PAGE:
My recent trip to Burgundy was an exploration of the Burgundy of tradition and heritage, as well as the Burgundy of a new generation. While I thrilled to visit sixth generation vignerons working in their family cellars as many generations had before, under the same name, and with the same parcels of grapes, I was also interested in the (somewhat less common) new ventures. Such new ventures are rare, simply because vineyard plots are so difficult to get ahold of, thanks in part to the strict laws of inheritance and the relative scarcity of the vineyards to begin with.
While a few tons of grapes from a nice vineyard are readily available to buy for some ambitious young winemaker in California, few such opportunities exist. Instead, if you are determined to start a winery, as young Thibaut Marion was in 2004, you have to buy one outright, buildings, cellars, vineyards and all. And that’s only if you can find one for sale, and beat out the fifty or so other bidders that are guaranteed to show up in this region where every square meter of grapes is in high demand.
If you had asked Marion even ten years earlier whether he would be in the family business, he would have answered emphatically, “no.” He was happily married, living in Paris, working in advertising, and living an urban lifestyle, albeit one that brought with it the frenetic pace of the city, and the stress and pressure of a high-stakes job.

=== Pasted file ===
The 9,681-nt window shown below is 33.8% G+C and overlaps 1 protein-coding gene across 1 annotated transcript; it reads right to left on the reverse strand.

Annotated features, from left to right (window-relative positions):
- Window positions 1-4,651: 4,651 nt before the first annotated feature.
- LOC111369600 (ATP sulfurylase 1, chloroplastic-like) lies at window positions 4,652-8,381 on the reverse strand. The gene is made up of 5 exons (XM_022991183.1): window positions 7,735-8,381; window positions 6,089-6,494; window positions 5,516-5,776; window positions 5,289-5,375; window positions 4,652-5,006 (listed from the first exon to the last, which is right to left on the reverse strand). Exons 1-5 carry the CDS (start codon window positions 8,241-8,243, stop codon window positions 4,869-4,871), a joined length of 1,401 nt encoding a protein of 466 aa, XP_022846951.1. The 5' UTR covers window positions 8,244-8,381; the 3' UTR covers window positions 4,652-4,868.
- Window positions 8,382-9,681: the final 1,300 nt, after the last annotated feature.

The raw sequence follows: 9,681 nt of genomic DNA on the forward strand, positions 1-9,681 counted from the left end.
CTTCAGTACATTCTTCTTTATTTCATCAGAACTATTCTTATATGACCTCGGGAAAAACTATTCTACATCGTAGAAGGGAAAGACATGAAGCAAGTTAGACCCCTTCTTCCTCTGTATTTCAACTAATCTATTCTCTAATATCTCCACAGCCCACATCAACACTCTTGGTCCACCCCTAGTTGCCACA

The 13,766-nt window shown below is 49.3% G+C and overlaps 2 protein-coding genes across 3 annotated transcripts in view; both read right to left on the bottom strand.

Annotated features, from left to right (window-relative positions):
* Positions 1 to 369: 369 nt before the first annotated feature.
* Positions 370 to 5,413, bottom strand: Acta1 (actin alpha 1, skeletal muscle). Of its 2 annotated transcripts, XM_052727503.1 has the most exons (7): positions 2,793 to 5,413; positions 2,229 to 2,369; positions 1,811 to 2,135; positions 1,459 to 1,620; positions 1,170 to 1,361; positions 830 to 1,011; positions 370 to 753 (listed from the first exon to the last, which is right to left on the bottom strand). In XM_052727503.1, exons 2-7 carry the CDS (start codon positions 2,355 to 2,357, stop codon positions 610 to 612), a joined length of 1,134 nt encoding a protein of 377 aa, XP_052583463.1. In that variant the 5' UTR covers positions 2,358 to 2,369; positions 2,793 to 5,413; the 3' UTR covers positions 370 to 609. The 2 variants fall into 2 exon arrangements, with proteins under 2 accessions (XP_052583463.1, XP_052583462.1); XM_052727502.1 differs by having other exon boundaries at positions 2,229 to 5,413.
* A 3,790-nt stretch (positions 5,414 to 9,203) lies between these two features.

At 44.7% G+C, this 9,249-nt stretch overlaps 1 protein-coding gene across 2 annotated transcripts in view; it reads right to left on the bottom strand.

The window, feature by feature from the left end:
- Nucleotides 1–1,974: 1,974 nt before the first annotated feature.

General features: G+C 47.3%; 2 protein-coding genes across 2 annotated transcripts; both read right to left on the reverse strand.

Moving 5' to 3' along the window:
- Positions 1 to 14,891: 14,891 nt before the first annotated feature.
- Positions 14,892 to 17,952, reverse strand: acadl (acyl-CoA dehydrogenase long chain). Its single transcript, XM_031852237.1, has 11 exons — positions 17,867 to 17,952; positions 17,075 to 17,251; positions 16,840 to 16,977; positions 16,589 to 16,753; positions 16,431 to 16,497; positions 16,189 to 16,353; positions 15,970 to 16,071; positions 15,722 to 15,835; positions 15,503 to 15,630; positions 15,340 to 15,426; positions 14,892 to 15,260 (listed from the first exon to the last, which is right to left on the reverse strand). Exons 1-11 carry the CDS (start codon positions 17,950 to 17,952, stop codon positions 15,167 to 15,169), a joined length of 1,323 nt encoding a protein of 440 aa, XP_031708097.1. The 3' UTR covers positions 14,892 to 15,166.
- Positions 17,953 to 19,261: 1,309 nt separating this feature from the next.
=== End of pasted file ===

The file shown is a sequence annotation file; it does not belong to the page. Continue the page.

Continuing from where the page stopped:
With time, and with kids, however, this lifestyle began to lose its appeal for Marion, and he began to appreciate the benefits of the life his family had led since 1750. After much discussion and not a small bit of lobbying, he convinced his wife to move to the little town of Beaune in 1997, and he began to apprentice at the family’s domaine, Chanson Pere et Fils.
The adjustment to small town living wasn’t easy for Marion or his wife, nor, at first, was working in the cellar after starting a life in the business world. But Marion quickly settled into the rhythm of the work, filling his evenings with enology classes via correspondence.
After seven years at Chanson and a few years of waiting for the right property to come onto the market Marion successfully purchased the name, the vineyards, and the business of Domaine Seguin-Manuel. Coincidentally, that same year a number of very old bottles from the domaine were sold by Christie’s and were apparently tasted by some wine critics and received rave reviews, giving Marion’s recent purchase a certain degree of early attention.
Established in 1824, Domaine Seguin-Manuel was a well-known, family-run winery and negociant in Savigny, operating since early in the 20th Century out of a beautiful 14th century cellar established by the Cistercian monks of Citaux. The family wanted to sell the winery, but they didn’t want to sell their home, so Marion got the name and the 8 acres of vineyards, but needed to find somewhere else to make the wine.
He eventually settled on a rather nondescript set of buildings in a residential neighborhood not far from the center of Beaune, that happened to have (as many such properties do) a beautiful and ancient barrel-vaulted stone cellar. Keeping only some old wooden vats (and the historical labels, redrawn), Marion immediately set about overhauling everything else about the domaine, from vineyard work to the winemaking equipment.
Marion immediately stopped using all herbicides, pesticides and fungicides, and the following year, all commercial fertilizers. “I threw something away every year,” he explains, “until I was left with just copper and sulfur.” By this past harvest in 2010 the vineyards were fully organic, though they have yet to be certified.